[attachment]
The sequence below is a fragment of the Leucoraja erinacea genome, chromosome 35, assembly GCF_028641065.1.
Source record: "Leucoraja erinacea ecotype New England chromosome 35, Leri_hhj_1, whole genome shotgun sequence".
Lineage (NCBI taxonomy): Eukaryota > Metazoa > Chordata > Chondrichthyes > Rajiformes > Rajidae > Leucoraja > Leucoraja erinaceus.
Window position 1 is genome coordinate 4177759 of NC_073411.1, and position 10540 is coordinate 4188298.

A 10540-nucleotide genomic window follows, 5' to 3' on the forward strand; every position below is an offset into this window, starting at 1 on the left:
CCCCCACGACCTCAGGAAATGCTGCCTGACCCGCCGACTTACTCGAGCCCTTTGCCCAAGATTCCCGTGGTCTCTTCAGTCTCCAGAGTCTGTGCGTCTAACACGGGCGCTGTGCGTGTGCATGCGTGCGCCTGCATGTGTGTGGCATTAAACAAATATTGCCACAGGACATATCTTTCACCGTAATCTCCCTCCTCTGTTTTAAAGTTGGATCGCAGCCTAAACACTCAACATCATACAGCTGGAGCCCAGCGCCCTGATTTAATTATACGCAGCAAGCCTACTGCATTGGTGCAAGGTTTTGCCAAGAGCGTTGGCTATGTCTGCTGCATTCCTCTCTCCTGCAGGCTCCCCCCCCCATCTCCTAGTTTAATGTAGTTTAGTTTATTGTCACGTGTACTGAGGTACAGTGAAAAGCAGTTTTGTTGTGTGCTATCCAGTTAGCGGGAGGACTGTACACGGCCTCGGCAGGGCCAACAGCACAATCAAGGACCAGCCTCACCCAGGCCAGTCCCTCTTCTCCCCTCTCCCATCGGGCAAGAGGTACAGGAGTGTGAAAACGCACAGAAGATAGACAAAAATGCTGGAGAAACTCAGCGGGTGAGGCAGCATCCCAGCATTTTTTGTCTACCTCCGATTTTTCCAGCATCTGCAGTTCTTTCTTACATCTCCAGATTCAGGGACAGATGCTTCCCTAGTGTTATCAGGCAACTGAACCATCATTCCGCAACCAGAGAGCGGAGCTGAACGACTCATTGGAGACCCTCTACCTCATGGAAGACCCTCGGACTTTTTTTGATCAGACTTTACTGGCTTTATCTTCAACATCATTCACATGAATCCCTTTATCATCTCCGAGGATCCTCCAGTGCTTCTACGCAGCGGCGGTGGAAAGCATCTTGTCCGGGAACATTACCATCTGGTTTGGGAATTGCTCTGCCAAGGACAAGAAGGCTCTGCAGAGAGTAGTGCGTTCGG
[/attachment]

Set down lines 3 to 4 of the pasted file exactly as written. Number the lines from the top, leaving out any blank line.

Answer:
Lineage (NCBI taxonomy): Eukaryota > Metazoa > Chordata > Chondrichthyes > Rajiformes > Rajidae > Leucoraja > Leucoraja erinaceus.
Window position 1 is genome coordinate 4177759 of NC_073411.1, and position 10540 is coordinate 4188298.